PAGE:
Look at the roster of artists receiving support from the Governor Wentworth Arts Council, an organization dedicated to local arts education, celebrating its 30th anniversary in 2018. Since 2007, Corina has received four of its scholarships to take classes, do workshops, and pursue her first Fine Arts degree. For Barbara, an artist’s continuing education shows they’re open, they want to keep expanding. “Whether a workshop or a formal process…any kind of education or hands-on [training]…solidifies you as an artist. It shows you haven’t closed yourself off, that you’re willing to learn…and that’s Corina’s personality. She wants it all. She’s doing it all. She’s very open.” 

Corina credits the Arts Council and Barbara for helping her grow. It’s not easy to pursue art, make a living, and carve out time to continue to develop as an artist. “I don’t know many jobs that can be so supportive” as The Art Place, she says. She points to the flexibility Barbara allowed in her work schedule so she also could work at Galerie St Etienne, on tony West 57th Street in Manhattan, six to eight weeks a year. There she handles art, does registry work, fixes frames and—you can almost hear a breathless giggle in her voice—basks in the presence of gallery owners Jane Kallir and Hildegard Bachert, serious academics on the world scene of Austrian and German Expressionism. It’s truly a situation where it’s the “back woods mouse goes to the big city,” Corina says. Applying for the job after graduating from the New Hampshire Institute of Art in 2011 was a genuine leap from her comfort zone, but having just left school, she saw a desert before her. “I pursued it because I was desperate for more education, more background…plus…” —again, you hear that little giggle—"New York City is so interesting.”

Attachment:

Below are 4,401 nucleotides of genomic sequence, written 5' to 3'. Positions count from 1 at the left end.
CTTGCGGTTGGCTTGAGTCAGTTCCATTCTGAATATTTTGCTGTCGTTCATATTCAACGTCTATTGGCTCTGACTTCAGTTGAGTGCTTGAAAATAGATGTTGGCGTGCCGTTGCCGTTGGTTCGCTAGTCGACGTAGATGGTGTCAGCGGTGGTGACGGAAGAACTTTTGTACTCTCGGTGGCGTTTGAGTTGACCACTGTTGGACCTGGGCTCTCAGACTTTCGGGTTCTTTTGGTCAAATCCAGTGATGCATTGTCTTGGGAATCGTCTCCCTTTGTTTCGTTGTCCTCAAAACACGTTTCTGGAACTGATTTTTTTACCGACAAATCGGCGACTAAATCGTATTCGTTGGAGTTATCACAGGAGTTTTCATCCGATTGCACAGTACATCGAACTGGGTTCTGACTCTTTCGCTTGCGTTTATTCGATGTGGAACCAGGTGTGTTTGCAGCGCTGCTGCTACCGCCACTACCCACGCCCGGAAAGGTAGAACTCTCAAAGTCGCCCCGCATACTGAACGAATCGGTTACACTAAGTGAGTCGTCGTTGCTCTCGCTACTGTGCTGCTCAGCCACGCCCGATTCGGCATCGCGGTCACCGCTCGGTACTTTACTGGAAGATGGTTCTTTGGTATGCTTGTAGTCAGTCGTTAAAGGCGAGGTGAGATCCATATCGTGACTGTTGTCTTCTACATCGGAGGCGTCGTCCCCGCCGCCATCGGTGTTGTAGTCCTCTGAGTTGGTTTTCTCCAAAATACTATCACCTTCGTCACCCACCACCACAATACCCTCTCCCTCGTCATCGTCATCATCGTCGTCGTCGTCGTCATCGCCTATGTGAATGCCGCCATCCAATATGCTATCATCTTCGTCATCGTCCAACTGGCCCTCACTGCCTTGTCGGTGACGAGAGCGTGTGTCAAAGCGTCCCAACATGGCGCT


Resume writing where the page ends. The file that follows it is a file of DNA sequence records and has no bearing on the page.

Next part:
For the next two years Corina will call New Paltz, NY, home base. With a cohort of 20 or more fellow graduate students, she will explore her art in new ways. While she goes into the program describing herself as an illustrative artist engaged in figurative realism, she knows she will be sharpened and challenged by the other artists around her, only a portion of whom are equally engaged in creating art that “sees the world and tries to represent it as they see it” in (generally) two dimensions. She expects that little time will pass before her art starts to bear witness to the influence of the fine printmakers, photographers, ceramicists and sculptors also enrolled in the MFA program.  

Corina finds she is more creative when surrounded by other artists. When she first entered the New Hampshire Institute of Art, she says, “I felt like I was in my true soul community for the first time.”  

Now like a little kid standing on the doorstep for the annual “First Day of School” photo, she is excited by all the fresh opportunity offered at SUNY New Paltz and in the New York metropolitan area. She mentions how happy she is to be in this phase of life when her children are launched and she has more time before her. Women today are lucky, she says. “I think the world is newly open [to us] through opportunities like this. It shows we’re not passé.” 

See Corina Willette’s paintings in a variety of media at The Art Place at 9 North Main Street in Wolfeboro and follow the artist’s journey on Instagram at corinajwil.